With School Back in Session, Graduation Requirements Get Another Look

Listen Now
3min 54sec

Students are heading back to school, but the road to graduation for this year's incoming crop of seniors varies by high school. The reason? Unlike other states, Colorado does not have a set requirement for what it takes to receive a diploma.

Creating a standard is an ongoing debate and one that state lawmakers tried to answer in 2007 and 2008 when they approved legislation requiring a minimum statewide requirement. 

"The higher education entry requirements were driving the train; the Commission on Higher Education said these are the things you need to get into college," said Evie Hudak, both a former Democratic state senator and State Board of Education member. "A lot of the school districts felt like higher education was running the show and it should really be K -12 running it."

When it comes to education, Colorado is a local control state, meaning individual school districts largely decide what students need to graduate. Now the state board of education is in the final stages of adopting a more uniform plan.

Gretchen Morgan, who works for both the Colorado Department of Education and the state board of education, said, "it is extremely common for states to have expectations for graduation; we are one of the last to establish those."

The board has recommended competency in English, math, social studies and science. But now they are discussing, among other things, eliminating social studies and science from the requirements after getting input.

"We convened seven groups of stakeholders from across the state and we had education, workforce, labor, business, students to provide updated recommendations," said Misti Ruthven with the Colorado Department of Education.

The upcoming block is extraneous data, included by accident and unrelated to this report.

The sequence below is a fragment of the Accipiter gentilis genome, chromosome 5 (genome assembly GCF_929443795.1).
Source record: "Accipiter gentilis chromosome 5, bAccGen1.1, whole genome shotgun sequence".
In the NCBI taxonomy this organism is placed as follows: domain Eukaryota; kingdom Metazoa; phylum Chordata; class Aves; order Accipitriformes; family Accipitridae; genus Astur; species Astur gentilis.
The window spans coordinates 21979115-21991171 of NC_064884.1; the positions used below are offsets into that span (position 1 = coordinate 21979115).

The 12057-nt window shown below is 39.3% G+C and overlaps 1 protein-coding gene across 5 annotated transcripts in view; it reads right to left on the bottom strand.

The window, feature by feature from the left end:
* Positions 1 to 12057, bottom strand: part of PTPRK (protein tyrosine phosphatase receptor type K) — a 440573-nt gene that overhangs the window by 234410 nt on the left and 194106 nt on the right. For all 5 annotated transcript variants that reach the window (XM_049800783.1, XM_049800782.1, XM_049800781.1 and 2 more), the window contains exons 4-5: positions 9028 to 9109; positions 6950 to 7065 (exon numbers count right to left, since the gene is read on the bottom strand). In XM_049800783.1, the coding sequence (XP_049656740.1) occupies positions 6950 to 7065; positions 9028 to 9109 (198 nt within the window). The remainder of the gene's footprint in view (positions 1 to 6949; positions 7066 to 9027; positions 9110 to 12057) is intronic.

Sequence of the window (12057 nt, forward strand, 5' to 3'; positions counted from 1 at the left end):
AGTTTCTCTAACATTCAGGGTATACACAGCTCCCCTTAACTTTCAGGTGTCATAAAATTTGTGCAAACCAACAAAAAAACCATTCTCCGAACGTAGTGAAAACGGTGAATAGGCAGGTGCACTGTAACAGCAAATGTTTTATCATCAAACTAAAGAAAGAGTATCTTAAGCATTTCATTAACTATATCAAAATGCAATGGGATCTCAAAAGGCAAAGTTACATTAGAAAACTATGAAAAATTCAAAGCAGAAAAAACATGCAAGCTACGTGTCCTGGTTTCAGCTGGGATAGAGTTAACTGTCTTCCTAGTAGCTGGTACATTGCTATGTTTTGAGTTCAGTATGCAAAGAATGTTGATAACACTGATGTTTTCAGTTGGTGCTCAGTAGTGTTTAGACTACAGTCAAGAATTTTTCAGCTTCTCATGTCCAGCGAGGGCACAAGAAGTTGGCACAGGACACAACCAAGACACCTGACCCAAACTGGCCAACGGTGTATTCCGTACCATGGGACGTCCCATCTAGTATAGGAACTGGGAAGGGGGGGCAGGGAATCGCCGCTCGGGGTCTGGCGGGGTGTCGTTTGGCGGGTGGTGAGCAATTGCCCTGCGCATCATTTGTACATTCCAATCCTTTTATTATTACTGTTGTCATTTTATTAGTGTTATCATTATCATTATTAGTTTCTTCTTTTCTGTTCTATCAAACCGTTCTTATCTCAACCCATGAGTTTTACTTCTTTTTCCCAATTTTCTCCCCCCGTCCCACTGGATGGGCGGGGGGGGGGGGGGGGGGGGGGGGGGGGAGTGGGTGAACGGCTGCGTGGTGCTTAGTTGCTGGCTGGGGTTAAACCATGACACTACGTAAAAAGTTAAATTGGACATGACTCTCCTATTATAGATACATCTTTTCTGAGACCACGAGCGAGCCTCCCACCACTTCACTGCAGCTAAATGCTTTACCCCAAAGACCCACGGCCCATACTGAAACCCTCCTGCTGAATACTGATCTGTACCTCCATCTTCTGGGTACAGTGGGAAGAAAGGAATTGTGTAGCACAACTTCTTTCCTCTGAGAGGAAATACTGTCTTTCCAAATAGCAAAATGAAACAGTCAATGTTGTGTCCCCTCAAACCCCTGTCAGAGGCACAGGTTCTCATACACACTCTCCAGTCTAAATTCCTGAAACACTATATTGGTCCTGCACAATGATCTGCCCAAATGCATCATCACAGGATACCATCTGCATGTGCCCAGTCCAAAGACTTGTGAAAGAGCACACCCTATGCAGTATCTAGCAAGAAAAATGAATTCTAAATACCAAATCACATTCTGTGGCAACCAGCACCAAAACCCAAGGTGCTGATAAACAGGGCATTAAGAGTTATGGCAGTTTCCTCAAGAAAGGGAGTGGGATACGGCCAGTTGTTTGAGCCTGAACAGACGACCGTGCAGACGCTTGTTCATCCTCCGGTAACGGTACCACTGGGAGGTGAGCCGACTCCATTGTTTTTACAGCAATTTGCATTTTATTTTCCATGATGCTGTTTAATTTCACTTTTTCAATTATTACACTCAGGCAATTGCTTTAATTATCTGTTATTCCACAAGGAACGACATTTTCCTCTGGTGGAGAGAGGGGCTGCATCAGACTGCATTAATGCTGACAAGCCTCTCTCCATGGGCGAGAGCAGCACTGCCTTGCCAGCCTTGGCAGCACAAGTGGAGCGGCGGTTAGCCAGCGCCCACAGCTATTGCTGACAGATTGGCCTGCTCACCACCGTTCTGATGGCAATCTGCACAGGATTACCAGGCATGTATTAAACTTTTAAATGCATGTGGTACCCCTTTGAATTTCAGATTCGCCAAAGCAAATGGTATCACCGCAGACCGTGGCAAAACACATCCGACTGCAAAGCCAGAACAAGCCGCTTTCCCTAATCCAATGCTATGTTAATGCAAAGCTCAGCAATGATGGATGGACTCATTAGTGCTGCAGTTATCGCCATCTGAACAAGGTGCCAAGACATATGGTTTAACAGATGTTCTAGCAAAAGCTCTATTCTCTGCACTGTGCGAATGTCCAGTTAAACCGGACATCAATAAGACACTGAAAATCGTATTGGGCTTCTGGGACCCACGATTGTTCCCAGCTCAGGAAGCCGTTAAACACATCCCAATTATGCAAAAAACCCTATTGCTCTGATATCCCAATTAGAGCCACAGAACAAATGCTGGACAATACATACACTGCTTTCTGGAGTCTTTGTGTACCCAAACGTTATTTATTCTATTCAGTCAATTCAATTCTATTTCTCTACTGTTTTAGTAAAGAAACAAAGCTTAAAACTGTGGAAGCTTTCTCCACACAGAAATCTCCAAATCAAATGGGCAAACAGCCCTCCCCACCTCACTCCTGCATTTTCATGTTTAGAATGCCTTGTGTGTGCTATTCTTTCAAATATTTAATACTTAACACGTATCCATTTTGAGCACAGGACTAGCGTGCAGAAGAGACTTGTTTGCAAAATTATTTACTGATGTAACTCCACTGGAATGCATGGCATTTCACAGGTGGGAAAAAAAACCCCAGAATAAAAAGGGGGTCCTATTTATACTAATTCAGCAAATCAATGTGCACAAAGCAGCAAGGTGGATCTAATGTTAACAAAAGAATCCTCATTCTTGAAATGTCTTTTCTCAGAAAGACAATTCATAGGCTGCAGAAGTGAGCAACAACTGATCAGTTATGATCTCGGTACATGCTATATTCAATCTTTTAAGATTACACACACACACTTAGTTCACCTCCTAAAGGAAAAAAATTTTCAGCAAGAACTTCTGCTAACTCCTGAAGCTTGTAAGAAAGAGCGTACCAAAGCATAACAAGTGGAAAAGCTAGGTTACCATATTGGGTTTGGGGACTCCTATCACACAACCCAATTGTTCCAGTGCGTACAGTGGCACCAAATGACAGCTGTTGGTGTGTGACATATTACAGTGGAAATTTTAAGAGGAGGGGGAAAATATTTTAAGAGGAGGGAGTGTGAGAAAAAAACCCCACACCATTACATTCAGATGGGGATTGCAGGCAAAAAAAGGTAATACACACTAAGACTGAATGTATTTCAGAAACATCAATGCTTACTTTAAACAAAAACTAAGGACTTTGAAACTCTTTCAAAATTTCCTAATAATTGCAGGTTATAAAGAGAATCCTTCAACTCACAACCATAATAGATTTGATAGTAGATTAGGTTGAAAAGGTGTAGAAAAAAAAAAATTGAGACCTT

If the state board of education removes the requirements, some worry it could trickle down to curriculum decisions and actually lead to a step backward for schools and students.

Aurora Public Schools Superintendent Rico Munn said any standards must be multifaceted.

"It's one thing to say you need to know X, Y, and Z, but it's another thing to say do you know how to apply it, and what's the evidence what are the artifacts of that, that are acceptable and appropriate for your district to implement," said Munn.

State Senator Michael Merrifield (D-Colorado Springs), himself a former teacher, supports eliminating science and social students from graduation requirements. He serves on the Senate Education Committee and thinks schools are focusing too much on science, technology, engineering and math to the detriment of subjects like art and music.

"There's a lot more to life to being successful in math and science, everybody's not a mathematician; everybody's not a scientist and this over emphasis takes away from subjects that students may have a real interest in," Merrifield said.

Adams 12 Five Star Schools Superintendent Christopher Gdowski thinks graduation requirements will be a focus for superintendents in the upcoming year. And he said for some districts – a statewide standard will be difficult.

"It's a floor that's pretty aggressive compared to where a lot of people set the standard right now," said Gdowski.

That's something that Evie Hudak heard when she served on the Senate Education Committee.

"When you raise them too high, then you don't have every kid able to graduate and there are a whole bunch of people think our goal should be every kid should graduate. And then other people say our kids should be ready to enter college, but the colleges want a higher level of preparation," said Hudak.

It's not clear when or if the state board of education will take up any changes. If they don't do anything, the proposed requirements, that include competency in English, math, social studies and science, will go into effect in 2017 for incoming high school freshman.